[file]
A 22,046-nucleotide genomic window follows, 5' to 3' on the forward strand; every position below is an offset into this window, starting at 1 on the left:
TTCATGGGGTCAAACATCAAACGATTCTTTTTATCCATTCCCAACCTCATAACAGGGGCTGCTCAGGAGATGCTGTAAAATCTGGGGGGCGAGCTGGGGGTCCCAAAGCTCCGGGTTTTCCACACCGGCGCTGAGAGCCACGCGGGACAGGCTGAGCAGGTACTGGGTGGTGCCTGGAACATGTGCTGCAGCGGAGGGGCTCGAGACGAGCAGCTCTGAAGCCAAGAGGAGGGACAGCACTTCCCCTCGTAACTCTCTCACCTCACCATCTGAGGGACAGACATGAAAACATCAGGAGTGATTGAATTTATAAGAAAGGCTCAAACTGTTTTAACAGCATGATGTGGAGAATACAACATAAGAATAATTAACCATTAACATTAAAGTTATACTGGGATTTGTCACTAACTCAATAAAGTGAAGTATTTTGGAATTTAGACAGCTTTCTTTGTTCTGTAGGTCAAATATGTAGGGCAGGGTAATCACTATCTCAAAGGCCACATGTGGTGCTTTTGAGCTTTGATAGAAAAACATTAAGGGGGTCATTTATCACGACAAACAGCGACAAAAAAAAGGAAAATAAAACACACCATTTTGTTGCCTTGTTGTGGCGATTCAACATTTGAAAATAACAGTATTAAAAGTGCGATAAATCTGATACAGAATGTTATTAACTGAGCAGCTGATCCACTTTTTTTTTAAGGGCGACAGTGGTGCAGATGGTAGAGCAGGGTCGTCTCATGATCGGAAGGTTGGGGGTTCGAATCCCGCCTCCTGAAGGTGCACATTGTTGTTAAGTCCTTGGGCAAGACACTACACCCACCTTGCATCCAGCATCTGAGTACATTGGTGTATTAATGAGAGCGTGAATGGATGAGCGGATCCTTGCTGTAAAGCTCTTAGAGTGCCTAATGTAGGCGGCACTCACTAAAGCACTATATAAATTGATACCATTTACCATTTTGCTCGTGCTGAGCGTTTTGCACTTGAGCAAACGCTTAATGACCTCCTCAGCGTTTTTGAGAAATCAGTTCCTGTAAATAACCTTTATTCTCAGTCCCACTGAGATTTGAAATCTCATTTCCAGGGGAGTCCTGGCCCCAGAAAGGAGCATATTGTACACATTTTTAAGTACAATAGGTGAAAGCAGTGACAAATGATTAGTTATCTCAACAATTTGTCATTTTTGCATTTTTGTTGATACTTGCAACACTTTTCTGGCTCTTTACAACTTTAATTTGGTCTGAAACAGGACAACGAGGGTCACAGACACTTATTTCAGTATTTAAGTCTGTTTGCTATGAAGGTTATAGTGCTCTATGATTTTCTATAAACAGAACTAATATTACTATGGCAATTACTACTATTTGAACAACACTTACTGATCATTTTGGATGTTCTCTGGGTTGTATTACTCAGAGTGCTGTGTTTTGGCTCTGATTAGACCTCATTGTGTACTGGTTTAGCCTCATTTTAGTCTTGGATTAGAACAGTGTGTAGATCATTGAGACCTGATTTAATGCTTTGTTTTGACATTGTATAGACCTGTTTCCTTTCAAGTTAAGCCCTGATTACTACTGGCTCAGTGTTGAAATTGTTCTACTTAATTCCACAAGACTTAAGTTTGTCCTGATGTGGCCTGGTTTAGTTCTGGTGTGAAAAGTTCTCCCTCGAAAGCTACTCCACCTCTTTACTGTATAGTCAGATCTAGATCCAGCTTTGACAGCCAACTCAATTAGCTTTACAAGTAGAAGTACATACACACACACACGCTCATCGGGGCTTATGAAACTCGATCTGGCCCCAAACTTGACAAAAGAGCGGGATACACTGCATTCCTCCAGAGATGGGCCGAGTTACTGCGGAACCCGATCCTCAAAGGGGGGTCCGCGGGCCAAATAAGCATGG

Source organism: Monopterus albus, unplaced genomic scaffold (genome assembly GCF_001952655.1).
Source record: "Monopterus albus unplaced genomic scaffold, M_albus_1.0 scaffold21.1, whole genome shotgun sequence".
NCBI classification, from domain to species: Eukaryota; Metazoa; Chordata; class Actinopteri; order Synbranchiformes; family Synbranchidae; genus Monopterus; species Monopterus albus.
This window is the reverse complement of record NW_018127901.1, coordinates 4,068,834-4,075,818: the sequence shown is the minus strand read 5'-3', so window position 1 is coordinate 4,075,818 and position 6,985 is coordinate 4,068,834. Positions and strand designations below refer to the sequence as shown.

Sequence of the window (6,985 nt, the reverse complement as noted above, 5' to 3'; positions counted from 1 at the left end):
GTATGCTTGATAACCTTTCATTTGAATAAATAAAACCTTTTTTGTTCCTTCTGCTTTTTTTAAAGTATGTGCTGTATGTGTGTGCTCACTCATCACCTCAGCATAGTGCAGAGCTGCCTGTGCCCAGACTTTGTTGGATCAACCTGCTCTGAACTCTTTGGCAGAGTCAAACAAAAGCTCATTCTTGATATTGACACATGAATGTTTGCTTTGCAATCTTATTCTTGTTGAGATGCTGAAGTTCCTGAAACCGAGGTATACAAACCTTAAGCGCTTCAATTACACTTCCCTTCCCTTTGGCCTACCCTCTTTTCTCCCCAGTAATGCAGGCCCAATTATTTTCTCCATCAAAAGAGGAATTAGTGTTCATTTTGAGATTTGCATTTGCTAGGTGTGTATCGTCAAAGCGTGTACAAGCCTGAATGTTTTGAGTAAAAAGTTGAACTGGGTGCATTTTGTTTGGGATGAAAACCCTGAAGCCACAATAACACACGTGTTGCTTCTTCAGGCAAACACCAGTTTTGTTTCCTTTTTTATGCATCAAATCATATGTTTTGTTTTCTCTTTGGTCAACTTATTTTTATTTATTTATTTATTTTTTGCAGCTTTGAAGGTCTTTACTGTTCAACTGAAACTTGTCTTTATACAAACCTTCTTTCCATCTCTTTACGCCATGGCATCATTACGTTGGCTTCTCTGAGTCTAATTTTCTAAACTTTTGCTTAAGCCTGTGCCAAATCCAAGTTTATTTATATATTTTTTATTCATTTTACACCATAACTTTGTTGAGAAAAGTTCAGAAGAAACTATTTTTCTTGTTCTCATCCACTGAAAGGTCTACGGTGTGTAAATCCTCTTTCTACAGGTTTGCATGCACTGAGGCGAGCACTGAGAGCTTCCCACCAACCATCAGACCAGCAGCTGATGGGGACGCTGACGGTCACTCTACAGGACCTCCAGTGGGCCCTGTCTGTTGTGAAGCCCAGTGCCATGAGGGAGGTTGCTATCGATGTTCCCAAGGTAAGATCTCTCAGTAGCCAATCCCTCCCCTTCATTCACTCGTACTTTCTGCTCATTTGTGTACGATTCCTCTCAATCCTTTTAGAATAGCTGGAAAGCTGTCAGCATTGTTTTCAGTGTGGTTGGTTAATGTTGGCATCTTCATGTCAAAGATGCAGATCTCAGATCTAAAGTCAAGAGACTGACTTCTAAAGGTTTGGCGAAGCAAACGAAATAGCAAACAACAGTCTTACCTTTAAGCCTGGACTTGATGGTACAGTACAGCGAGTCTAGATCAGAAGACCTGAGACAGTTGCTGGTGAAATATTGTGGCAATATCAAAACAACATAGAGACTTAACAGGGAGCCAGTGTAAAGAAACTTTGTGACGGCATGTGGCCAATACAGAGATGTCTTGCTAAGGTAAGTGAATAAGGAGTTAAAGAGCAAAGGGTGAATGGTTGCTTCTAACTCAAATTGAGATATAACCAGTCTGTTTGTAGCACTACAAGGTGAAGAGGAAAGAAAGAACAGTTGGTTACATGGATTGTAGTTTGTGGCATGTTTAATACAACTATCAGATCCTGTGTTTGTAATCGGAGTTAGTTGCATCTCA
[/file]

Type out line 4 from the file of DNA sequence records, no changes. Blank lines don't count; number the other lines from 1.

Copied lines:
Source record: "Monopterus albus unplaced genomic scaffold, M_albus_1.0 scaffold21.1, whole genome shotgun sequence".